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Burhou

Burhou is a small island about 1.4 miles northwest of Alderney, part of the Channel Islands. It has no permanent residents, is a bird sanctuary, so landing there is banned from March 15 to August 1st; the island's wildlife includes a colony of many rabbits. It has no landing stage as such. In rough weather it may be impossible to land; the Guernsey botanist E. D. Marquand called it, "the most desolate and lonely of all the islands in our archipelago." He once had to spend the night there. The 1906 book, The Channel Pilot states – The States of Alderney member, John Beaman has political responsibility for the island. Despite being isolated, inhabited and infrequently, Burhou has a long history. Like the rest of the English Channel, it would have been linked to both modern-day England and France by dry land many thousands of years ago. Burhou, like many other Channel Islands, has the Norman suffix -hou, meaning a small island, from the Old Norse holmr. According to Dr. S. K. Kellet-Smith, "bur" refers to a storehouse – "Burhou is just the place where a fisherman would place a depository for his gear".

However, signs of human occupation/visitation are much older. Flint flakes have been found on the island, one is in the Alderney Museum. In 1847, F. C. Lukis found two standing stones, but these have since been lost, according to the archaeologist David Johnston. According to the Assize Roll of the 14th century, Burhou was a rabbit warren, a refuge for fishermen; as Victor Coysh deduces, this would have meant that there would have been some kind of shelter there, as it would be difficult for the fishermen to take refuge without it. A hut was built on the island in 1820 as a shelter for fishermen and sailors at the instigation of John Le Mesurier, but was destroyed during the German occupation of the Channel Islands; the hut was replaced in 1953, with basic accommodation, rented out to visitors by Alderney Harbour Office. Attempts have been periodically made to raise sheep there. In 1900, a French couple lived there for a year; the soil is thin, spray goes right over the island, ensuring high soil salinity.

The island has no fresh water supply for much of the year, has to rely on shipments, or tanks. The island's animals are of the avian variety, although rabbits are long established here; the island has some storm petrels. Although the latter have declined, they used to nest in the cottage's storm loft. Roderick Dobson in Birds of the Channel Islands said that puffins had been plentiful for over a century; the Birds of Guernsey by Cecil Smith states likewise. The puffins have had to compete with gulls, in 1949, hundreds died from red mite infestation; the rabbit holes on the island make good nesting for them. Amongst the plants noted here are sea spurry, forget-me-nots, scarlet pimpernel, field bugloss and nettles. E. D. Marquand noted a mere 18 species of plant here in 1909, but by the late twentieth century, Frances Le Sueur and David McClintock found 45, which they wrote up in the Transactions of La Société Guernesiaise. List of Ramsar wetlands of international importance Operation Branford Channel Islets – Victor Coysh BBC Pronouncing Dictionary of British Names RAMSAR wetland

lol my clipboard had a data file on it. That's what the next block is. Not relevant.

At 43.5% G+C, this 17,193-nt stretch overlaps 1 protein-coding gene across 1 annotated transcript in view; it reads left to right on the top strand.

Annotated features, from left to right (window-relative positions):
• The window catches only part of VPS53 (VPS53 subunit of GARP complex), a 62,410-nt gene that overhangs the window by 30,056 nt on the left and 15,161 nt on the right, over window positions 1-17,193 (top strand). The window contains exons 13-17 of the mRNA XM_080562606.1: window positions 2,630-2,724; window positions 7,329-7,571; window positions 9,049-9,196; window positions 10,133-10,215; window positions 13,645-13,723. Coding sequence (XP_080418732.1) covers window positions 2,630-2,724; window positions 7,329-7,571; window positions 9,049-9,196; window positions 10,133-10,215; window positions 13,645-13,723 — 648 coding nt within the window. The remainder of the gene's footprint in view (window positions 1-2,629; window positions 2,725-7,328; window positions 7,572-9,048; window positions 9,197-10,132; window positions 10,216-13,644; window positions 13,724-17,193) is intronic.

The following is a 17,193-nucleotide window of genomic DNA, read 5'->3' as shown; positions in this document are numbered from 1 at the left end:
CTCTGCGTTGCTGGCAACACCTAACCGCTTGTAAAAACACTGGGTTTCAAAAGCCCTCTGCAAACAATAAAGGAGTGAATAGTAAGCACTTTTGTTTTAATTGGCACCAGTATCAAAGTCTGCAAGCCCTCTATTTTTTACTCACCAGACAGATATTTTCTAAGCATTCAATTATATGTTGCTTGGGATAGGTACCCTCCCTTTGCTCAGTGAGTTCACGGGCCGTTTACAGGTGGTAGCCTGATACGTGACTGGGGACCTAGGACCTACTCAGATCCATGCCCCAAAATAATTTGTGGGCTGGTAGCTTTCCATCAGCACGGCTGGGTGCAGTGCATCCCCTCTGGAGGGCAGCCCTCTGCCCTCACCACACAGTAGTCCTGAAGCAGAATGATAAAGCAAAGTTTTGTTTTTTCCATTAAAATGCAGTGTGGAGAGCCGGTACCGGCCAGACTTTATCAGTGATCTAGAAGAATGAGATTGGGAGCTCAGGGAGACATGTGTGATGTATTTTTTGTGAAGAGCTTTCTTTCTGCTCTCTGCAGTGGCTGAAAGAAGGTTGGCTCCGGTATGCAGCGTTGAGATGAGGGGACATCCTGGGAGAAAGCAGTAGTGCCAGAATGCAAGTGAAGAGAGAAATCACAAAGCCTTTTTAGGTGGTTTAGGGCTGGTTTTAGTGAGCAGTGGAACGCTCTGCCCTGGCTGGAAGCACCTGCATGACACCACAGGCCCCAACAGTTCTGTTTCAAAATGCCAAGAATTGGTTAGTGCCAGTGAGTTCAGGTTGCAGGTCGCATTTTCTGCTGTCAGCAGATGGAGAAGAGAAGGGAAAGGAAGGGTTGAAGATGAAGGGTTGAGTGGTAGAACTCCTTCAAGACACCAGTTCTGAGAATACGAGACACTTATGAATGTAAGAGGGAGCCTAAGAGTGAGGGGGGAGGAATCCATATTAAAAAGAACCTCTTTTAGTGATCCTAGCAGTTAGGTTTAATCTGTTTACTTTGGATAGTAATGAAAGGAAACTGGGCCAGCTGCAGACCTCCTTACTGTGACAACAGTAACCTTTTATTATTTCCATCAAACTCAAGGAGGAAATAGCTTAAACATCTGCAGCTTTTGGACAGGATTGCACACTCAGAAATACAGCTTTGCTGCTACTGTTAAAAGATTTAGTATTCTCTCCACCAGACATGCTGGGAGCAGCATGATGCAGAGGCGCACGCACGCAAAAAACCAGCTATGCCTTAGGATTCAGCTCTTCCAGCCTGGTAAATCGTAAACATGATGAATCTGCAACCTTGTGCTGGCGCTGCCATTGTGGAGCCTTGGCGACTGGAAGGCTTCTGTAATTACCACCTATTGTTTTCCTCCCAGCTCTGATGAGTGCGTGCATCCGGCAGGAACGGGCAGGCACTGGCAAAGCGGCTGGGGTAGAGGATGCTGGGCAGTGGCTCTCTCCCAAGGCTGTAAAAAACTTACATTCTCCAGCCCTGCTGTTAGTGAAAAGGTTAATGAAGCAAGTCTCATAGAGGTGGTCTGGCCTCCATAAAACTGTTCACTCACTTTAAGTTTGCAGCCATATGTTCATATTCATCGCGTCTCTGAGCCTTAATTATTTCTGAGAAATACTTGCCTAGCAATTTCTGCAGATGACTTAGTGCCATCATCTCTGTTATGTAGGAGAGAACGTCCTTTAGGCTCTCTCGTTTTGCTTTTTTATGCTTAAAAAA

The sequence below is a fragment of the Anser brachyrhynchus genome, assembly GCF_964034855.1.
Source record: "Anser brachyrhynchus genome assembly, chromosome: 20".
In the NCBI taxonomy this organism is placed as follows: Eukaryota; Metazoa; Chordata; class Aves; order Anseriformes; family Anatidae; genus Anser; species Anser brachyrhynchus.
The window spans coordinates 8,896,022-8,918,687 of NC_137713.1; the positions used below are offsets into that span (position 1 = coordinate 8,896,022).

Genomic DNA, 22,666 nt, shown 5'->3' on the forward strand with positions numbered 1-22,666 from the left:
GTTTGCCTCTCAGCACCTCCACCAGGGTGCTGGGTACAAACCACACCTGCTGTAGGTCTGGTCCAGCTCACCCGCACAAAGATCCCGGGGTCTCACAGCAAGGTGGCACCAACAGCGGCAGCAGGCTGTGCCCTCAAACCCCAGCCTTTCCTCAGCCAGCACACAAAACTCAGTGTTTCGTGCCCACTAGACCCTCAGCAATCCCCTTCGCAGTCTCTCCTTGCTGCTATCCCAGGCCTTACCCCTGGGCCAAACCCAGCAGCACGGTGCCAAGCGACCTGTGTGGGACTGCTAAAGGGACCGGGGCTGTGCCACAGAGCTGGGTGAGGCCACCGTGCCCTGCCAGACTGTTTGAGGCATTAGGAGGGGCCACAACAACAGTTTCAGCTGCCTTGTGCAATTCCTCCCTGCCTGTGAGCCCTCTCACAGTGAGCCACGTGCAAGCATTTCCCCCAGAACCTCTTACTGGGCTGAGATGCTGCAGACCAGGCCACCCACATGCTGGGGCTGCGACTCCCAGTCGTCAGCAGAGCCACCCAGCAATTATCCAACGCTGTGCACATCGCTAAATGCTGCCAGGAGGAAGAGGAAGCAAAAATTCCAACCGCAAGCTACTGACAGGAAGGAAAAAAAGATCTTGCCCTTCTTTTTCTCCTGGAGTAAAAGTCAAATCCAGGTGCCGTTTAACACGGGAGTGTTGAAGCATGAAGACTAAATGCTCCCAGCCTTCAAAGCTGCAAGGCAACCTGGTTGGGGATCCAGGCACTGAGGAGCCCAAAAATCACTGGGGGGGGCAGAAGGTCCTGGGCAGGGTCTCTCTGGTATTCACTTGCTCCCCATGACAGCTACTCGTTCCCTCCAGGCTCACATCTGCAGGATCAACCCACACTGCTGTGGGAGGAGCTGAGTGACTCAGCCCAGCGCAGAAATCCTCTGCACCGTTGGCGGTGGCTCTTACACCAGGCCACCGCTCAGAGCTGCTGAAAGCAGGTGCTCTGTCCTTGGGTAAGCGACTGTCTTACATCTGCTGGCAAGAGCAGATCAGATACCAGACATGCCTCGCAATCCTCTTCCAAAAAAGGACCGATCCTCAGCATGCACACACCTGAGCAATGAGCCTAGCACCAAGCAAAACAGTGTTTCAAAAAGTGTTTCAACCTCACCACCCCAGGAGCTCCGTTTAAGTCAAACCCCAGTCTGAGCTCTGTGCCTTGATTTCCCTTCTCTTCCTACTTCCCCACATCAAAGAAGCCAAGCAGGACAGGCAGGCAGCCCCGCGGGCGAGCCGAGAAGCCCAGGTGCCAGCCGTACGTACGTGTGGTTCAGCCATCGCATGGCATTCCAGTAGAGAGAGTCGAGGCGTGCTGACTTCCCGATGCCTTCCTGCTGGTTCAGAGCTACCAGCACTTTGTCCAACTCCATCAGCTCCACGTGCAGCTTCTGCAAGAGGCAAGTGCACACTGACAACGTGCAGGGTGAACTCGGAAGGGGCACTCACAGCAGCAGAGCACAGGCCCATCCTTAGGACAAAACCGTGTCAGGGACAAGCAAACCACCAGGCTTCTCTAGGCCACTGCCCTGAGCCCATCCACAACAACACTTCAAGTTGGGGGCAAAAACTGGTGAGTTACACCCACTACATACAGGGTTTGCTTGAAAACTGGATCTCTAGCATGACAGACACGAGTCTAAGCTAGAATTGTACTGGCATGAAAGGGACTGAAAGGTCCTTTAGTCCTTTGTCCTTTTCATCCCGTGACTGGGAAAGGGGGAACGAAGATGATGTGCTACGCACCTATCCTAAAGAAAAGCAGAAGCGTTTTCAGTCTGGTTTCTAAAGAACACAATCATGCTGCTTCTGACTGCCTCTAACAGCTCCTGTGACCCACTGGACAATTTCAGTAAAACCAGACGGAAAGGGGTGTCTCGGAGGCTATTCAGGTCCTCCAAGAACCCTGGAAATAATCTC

NAIRU

NAIRU is an acronym for non-accelerating inflation rate of unemployment, refers to a theoretical level of unemployment below which inflation would be expected to rise. It was first introduced as NIRU by Franco Modigliani and Lucas Papademos in 1975, as an improvement over the "natural rate of unemployment" concept, proposed earlier by Milton Friedman. In the United States, estimates of NAIRU range between 5 and 6%. Monetary policy conducted under the assumption of a NAIRU involves allowing just enough unemployment in the economy to prevent inflation rising above a given target figure. Prices are allowed to increase and some unemployment is tolerated. An early form of NAIRU is found in the work of Abba P. Lerner, who referred to it as "low full employment" attained via the expansion of aggregate demand, in contrast with the "high full employment" which adds incomes policies to demand stimulation. Friedrich von Hayek argued that governments attempting to achieve full employment would accelerate inflation because some people's skills were worthless.

The concept arose in the wake of the popularity of the Phillips curve which summarized the observed negative correlation between the rate of unemployment and the rate of inflation for a number of industrialised countries with more or less mixed economies. This correlation persuaded some analysts that it was impossible for governments to target both arbitrarily low unemployment and price stability, that, therefore, it was government's role to seek a point on the trade-off between unemployment and inflation which matched a domestic social consensus. During the 1970s in the United States and several other industrialized countries, Phillips curve analysis became less popular, because inflation rose at the same time that unemployment rose. Worse, as far as many economists were concerned, was that the Phillips curve had little or no theoretical basis. Critics of this analysis argued that the Phillips curve could not be a fundamental characteristic of economic general equilibrium because it showed a correlation between a real economic variable and a nominal economic variable.

Their counter-analysis was that government macroeconomic policy was being driven by a low unemployment target and that this caused expectations of inflation to change, so that accelerating inflation rather than reduced unemployment was the result. The resulting prescription was that government economic policy should not be influenced by any level of unemployment below a critical level - the "natural rate" or NAIRU; the idea behind the natural rate hypothesis put forward by Friedman was that any given labor market structure must involve a certain amount of unemployment, including frictional unemployment associated with individuals changing jobs and classical unemployment arising from real wages being held above the market-clearing level by minimum wage laws, trade unions or other labour market institutions. Unexpected inflation might allow unemployment to fall below the natural rate by temporarily depressing real wages, but this effect would dissipate once expectations about inflation were corrected.